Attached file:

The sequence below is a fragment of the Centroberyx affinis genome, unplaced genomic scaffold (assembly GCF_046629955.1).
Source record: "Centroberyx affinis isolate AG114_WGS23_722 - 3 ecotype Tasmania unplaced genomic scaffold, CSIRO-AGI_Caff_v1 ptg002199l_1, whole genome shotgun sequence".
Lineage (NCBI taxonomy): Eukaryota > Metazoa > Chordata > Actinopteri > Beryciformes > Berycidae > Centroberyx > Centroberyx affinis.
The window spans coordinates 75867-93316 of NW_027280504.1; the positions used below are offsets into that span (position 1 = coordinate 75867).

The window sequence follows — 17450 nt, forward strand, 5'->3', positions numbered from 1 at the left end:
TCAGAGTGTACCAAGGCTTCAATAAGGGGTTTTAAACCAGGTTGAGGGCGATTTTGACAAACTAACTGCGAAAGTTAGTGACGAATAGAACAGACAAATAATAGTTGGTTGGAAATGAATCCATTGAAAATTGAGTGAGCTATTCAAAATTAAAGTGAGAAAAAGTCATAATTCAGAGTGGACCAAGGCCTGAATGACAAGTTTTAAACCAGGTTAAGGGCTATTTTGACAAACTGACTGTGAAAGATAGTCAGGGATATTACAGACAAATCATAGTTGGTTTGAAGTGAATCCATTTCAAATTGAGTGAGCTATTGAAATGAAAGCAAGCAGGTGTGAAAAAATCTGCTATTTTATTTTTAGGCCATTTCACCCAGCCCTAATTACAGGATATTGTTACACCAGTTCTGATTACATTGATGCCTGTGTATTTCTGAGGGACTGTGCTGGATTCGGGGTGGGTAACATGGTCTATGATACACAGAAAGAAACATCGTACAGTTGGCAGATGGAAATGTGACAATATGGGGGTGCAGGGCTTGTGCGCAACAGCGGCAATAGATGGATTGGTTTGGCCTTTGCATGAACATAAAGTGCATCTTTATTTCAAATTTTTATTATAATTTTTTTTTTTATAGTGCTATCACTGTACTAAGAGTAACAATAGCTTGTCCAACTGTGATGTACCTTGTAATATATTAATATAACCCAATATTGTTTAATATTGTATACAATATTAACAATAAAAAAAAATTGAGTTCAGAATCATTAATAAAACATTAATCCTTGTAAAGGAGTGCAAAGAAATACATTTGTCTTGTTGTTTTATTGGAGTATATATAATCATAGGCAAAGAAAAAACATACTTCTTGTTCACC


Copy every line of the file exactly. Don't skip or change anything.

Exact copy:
The sequence below is a fragment of the Centroberyx affinis genome, unplaced genomic scaffold (assembly GCF_046629955.1).
Source record: "Centroberyx affinis isolate AG114_WGS23_722 - 3 ecotype Tasmania unplaced genomic scaffold, CSIRO-AGI_Caff_v1 ptg002199l_1, whole genome shotgun sequence".
Lineage (NCBI taxonomy): Eukaryota > Metazoa > Chordata > Actinopteri > Beryciformes > Berycidae > Centroberyx > Centroberyx affinis.
The window spans coordinates 75867-93316 of NW_027280504.1; the positions used below are offsets into that span (position 1 = coordinate 75867).

The window sequence follows — 17450 nt, forward strand, 5'->3', positions numbered from 1 at the left end:
TCAGAGTGTACCAAGGCTTCAATAAGGGGTTTTAAACCAGGTTGAGGGCGATTTTGACAAACTAACTGCGAAAGTTAGTGACGAATAGAACAGACAAATAATAGTTGGTTGGAAATGAATCCATTGAAAATTGAGTGAGCTATTCAAAATTAAAGTGAGAAAAAGTCATAATTCAGAGTGGACCAAGGCCTGAATGACAAGTTTTAAACCAGGTTAAGGGCTATTTTGACAAACTGACTGTGAAAGATAGTCAGGGATATTACAGACAAATCATAGTTGGTTTGAAGTGAATCCATTTCAAATTGAGTGAGCTATTGAAATGAAAGCAAGCAGGTGTGAAAAAATCTGCTATTTTATTTTTAGGCCATTTCACCCAGCCCTAATTACAGGATATTGTTACACCAGTTCTGATTACATTGATGCCTGTGTATTTCTGAGGGACTGTGCTGGATTCGGGGTGGGTAACATGGTCTATGATACACAGAAAGAAACATCGTACAGTTGGCAGATGGAAATGTGACAATATGGGGGTGCAGGGCTTGTGCGCAACAGCGGCAATAGATGGATTGGTTTGGCCTTTGCATGAACATAAAGTGCATCTTTATTTCAAATTTTTATTATAATTTTTTTTTTTATAGTGCTATCACTGTACTAAGAGTAACAATAGCTTGTCCAACTGTGATGTACCTTGTAATATATTAATATAACCCAATATTGTTTAATATTGTATACAATATTAACAATAAAAAAAAATTGAGTTCAGAATCATTAATAAAACATTAATCCTTGTAAAGGAGTGCAAAGAAATACATTTGTCTTGTTGTTTTATTGGAGTATATATAATCATAGGCAAAGAAAAAACATACTTCTTGTTCACC